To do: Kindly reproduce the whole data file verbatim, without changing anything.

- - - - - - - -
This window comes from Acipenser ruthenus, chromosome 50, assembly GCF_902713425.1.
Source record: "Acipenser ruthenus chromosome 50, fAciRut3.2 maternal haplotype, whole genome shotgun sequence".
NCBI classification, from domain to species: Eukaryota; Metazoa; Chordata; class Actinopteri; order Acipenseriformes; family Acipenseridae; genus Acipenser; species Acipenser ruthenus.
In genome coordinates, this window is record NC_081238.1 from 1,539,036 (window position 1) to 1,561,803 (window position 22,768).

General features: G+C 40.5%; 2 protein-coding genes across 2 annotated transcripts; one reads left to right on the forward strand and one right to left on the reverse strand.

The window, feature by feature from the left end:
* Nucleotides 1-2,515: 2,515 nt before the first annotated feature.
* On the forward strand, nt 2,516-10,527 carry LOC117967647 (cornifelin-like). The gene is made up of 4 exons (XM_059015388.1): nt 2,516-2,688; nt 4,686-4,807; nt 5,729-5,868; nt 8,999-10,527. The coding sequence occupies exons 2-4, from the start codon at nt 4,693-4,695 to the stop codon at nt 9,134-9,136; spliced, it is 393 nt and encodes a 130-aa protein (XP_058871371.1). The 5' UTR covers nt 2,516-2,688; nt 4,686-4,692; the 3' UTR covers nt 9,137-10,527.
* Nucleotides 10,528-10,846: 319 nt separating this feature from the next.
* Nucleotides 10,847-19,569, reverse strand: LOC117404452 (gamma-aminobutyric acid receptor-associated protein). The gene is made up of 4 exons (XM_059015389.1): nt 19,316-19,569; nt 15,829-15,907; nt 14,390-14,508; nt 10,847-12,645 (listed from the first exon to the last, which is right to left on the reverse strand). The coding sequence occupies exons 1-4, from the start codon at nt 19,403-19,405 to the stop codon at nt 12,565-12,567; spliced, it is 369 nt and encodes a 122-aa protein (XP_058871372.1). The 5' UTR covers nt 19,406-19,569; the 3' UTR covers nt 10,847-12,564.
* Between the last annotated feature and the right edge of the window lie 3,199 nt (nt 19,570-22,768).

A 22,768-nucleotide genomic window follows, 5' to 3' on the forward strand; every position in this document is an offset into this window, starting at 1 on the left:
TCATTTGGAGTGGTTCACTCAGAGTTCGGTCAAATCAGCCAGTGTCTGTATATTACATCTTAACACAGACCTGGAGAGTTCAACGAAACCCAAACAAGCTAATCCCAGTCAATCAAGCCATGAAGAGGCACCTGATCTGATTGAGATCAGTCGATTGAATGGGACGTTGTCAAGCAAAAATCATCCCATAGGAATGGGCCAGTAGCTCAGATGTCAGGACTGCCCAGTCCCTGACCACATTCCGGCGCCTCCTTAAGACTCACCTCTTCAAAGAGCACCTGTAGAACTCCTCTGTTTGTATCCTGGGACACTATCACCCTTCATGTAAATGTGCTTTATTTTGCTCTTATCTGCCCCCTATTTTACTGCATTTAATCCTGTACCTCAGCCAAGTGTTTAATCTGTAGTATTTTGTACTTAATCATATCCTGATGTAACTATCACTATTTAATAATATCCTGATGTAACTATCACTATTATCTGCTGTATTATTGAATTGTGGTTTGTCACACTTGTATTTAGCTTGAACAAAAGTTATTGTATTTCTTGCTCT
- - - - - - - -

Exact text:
This window comes from Acipenser ruthenus, chromosome 50, assembly GCF_902713425.1.
Source record: "Acipenser ruthenus chromosome 50, fAciRut3.2 maternal haplotype, whole genome shotgun sequence".
NCBI classification, from domain to species: Eukaryota; Metazoa; Chordata; class Actinopteri; order Acipenseriformes; family Acipenseridae; genus Acipenser; species Acipenser ruthenus.
In genome coordinates, this window is record NC_081238.1 from 1,539,036 (window position 1) to 1,561,803 (window position 22,768).

General features: G+C 40.5%; 2 protein-coding genes across 2 annotated transcripts; one reads left to right on the forward strand and one right to left on the reverse strand.

The window, feature by feature from the left end:
* Nucleotides 1-2,515: 2,515 nt before the first annotated feature.
* On the forward strand, nt 2,516-10,527 carry LOC117967647 (cornifelin-like). The gene is made up of 4 exons (XM_059015388.1): nt 2,516-2,688; nt 4,686-4,807; nt 5,729-5,868; nt 8,999-10,527. The coding sequence occupies exons 2-4, from the start codon at nt 4,693-4,695 to the stop codon at nt 9,134-9,136; spliced, it is 393 nt and encodes a 130-aa protein (XP_058871371.1). The 5' UTR covers nt 2,516-2,688; nt 4,686-4,692; the 3' UTR covers nt 9,137-10,527.
* Nucleotides 10,528-10,846: 319 nt separating this feature from the next.
* Nucleotides 10,847-19,569, reverse strand: LOC117404452 (gamma-aminobutyric acid receptor-associated protein). The gene is made up of 4 exons (XM_059015389.1): nt 19,316-19,569; nt 15,829-15,907; nt 14,390-14,508; nt 10,847-12,645 (listed from the first exon to the last, which is right to left on the reverse strand). The coding sequence occupies exons 1-4, from the start codon at nt 19,403-19,405 to the stop codon at nt 12,565-12,567; spliced, it is 369 nt and encodes a 122-aa protein (XP_058871372.1). The 5' UTR covers nt 19,406-19,569; the 3' UTR covers nt 10,847-12,564.
* Between the last annotated feature and the right edge of the window lie 3,199 nt (nt 19,570-22,768).

A 22,768-nucleotide genomic window follows, 5' to 3' on the forward strand; every position in this document is an offset into this window, starting at 1 on the left:
TCATTTGGAGTGGTTCACTCAGAGTTCGGTCAAATCAGCCAGTGTCTGTATATTACATCTTAACACAGACCTGGAGAGTTCAACGAAACCCAAACAAGCTAATCCCAGTCAATCAAGCCATGAAGAGGCACCTGATCTGATTGAGATCAGTCGATTGAATGGGACGTTGTCAAGCAAAAATCATCCCATAGGAATGGGCCAGTAGCTCAGATGTCAGGACTGCCCAGTCCCTGACCACATTCCGGCGCCTCCTTAAGACTCACCTCTTCAAAGAGCACCTGTAGAACTCCTCTGTTTGTATCCTGGGACACTATCACCCTTCATGTAAATGTGCTTTATTTTGCTCTTATCTGCCCCCTATTTTACTGCATTTAATCCTGTACCTCAGCCAAGTGTTTAATCTGTAGTATTTTGTACTTAATCATATCCTGATGTAACTATCACTATTTAATAATATCCTGATGTAACTATCACTATTATCTGCTGTATTATTGAATTGTGGTTTGTCACACTTGTATTTAGCTTGAACAAAAGTTATTGTATTTCTTGCTCT